In the wake of the recent mid-term elections, it can fairly be said that little is certain but death, taxes, and that at January's State of the Union address President Obama will prominently call for increasing the nation's production of renewable energy. This policy goal has become an annual right of passage for Presidents of both parties. A quick glance around the House chamber will once again reveal that this statement will receive a unanimous standing ovation from all Congressional members present — after all, even in this election cycle, is there anyone opposed to renewable energy? And yet, when it comes to actually enacting legislation designed to achieve the stated policy goal, there are differences that emerge based on fiscal ideology, geographic disparities, and other key issues. How will these differences be approached by a new Congress where Republicans have regained the majority in the House of Representatives and added new members to the still Democratic-controlled Senate? Where will the Administration and the Republican party focus their efforts?
Renewable Electricity Standard (RES)
It is a safe assumption that there will be no appetite for consideration of comprehensive climate legislation (i.e. cap-and-trade) in the next Congress. However, it is entirely possible that the White House and a bipartisan group in Congress will place a national Renewable Electricity Standard (RES) on the legislative agenda. Evidence of this can already be seen in recent pre-election statements from President Obama who, acknowledging the dim possibilities for major energy legislation, discussed passing a "series of more bite-sized pieces that have to do with renewable energy standards[.]" This statement dovetails with the recent bill proposed by Senator Jeff Bingaman, the Chairman of the Senate Energy and Natural Resources Committee, and 32 bipartisan cosponsors, which would require utilities nationwide to have 15% of their electricity generated from renewable energy sources by 2021. Ultimately, enactment of a national RES, even with these initial expressions of support, remains a long shot due to concerns over increased consumer costs and regional disparities in access to renewable power sources.
The next Congress is also likely to consider several major renewable energy taxes that expired at the end of 2009 or will expire at the end of 2010. The biodiesel tax credit expired at the end of 2009. In addition, the ethanol tax credit and ethanol import tariff expire at the end of 2010. The ethanol industry has developed a smaller blenders credit that changes to a refundable producer credit and an elimination of the ethanol import tariff in 2012. This proposal was recently presented to staff of the tax writing committees and it will get some consideration. Other items being considered include an increase in the manufacturers tax credit (section 48C) to expand or modify facilities that manufacture renewable products and an extension of the direct payment in lieu of the production tax credit for renewable energy projects established under the American Recovery and Reinvestment Act of 2009 (the "Recovery Act")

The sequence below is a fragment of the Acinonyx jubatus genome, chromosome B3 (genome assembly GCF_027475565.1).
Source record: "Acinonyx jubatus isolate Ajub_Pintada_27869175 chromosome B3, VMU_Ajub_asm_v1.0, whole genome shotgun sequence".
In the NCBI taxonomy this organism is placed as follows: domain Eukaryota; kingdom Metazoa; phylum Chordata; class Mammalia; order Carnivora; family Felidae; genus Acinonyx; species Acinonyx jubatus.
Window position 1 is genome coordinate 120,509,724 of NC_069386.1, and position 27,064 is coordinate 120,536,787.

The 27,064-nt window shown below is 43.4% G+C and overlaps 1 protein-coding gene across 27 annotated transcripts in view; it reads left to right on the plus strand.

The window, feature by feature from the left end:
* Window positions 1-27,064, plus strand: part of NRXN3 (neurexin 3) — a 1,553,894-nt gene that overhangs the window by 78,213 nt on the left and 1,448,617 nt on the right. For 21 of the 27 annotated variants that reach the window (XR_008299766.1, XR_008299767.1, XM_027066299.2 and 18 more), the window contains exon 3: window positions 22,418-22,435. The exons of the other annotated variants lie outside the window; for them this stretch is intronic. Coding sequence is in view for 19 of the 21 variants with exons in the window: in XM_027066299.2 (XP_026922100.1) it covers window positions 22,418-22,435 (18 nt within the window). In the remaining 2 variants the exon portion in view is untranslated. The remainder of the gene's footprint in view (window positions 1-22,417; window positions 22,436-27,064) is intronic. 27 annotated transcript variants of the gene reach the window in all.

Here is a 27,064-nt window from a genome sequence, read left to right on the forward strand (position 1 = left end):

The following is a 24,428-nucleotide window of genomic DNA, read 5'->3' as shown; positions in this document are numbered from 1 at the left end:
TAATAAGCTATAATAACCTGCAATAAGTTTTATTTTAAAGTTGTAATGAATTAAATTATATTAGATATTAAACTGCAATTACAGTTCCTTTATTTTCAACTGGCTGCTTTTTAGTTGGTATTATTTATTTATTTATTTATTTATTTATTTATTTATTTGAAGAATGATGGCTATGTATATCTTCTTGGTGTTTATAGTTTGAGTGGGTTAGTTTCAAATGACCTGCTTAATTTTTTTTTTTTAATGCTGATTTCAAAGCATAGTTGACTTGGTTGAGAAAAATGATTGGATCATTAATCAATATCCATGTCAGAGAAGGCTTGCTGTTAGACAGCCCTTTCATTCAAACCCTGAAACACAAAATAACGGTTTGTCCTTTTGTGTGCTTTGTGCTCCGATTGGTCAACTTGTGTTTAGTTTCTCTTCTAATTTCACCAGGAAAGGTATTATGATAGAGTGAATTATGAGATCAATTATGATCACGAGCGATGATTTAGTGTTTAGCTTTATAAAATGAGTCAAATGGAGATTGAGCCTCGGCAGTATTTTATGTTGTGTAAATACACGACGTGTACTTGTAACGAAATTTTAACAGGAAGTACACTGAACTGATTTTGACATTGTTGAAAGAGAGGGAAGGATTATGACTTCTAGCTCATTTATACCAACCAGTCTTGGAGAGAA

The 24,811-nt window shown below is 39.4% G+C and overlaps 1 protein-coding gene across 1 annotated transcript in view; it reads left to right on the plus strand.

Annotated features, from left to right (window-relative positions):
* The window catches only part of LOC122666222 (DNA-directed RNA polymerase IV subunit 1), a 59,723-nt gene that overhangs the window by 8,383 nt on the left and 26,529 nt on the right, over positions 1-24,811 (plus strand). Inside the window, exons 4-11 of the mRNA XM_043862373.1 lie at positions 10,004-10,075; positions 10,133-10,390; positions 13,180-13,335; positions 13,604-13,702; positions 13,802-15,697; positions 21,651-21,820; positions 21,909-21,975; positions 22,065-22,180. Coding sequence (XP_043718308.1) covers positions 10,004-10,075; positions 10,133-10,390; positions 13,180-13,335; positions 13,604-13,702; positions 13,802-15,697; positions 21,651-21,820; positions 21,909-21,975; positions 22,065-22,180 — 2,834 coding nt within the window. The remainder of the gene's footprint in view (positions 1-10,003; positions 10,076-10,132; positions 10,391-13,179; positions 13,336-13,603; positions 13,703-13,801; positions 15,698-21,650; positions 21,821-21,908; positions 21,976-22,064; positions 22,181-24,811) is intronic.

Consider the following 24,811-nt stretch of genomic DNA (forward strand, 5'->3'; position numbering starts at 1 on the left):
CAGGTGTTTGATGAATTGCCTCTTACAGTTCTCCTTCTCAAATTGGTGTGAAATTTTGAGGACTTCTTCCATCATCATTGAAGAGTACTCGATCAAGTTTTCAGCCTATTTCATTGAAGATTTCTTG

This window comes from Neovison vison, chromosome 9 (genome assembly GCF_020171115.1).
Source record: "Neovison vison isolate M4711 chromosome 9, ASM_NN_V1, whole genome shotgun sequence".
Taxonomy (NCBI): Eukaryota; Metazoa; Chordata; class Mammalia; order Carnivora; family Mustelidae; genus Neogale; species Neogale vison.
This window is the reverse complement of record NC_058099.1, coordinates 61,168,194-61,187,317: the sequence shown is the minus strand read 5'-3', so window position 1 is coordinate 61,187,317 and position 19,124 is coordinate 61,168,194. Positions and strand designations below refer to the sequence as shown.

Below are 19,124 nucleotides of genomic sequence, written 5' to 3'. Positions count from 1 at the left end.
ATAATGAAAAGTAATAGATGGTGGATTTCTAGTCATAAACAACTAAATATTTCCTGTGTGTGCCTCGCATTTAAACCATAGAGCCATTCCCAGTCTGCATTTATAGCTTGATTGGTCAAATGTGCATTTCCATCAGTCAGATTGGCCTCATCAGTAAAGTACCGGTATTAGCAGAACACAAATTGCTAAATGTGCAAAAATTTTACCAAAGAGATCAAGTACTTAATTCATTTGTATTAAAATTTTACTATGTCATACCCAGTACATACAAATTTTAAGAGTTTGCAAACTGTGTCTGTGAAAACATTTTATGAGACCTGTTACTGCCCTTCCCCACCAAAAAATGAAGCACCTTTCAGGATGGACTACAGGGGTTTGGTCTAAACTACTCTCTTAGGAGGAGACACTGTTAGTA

Funding for Renewable Energy Projects
Perhaps the most dominant theme to emerge from the mid-term elections was a backlash against government spending and the state of the national debt. Republicans nationwide ran on promises to return to their traditional ideology of fiscal conservatism (i.e., reduced government spending and lower tax rates on individuals and businesses). Against this backdrop, how will the next Congress address government funding for renewable energy projects that rose to unprecedented levels with the passage of the Recovery Act? To some extent, they will not have to since a sizeable portion of federal assistance from the Recovery Act remains available under the U.S. Department of Energy's Loan Guarantee Program, the Advanced Research Projects Agency-Energy (ARPA-E) and other programs.
As to funding levels in the next budgetary period, the answer is that, due to its bipartisan support, domestic spending on renewable energy is likely to fair better than most other areas of the federal budget. The White House and Democrats have an enormous incentive to cast themselves as the driving force behind a resurgent clean energy economy — a theme they have driven since 2008. For their part, Republicans have also favored funding renewable energy projects — so long as they are part of an "all of the above" approach to the nation's energy supply. Accordingly, while funding levels will certainly not approach those reached under the Recovery Act, the next Congress will continue to unite around federal support for renewable energy projects.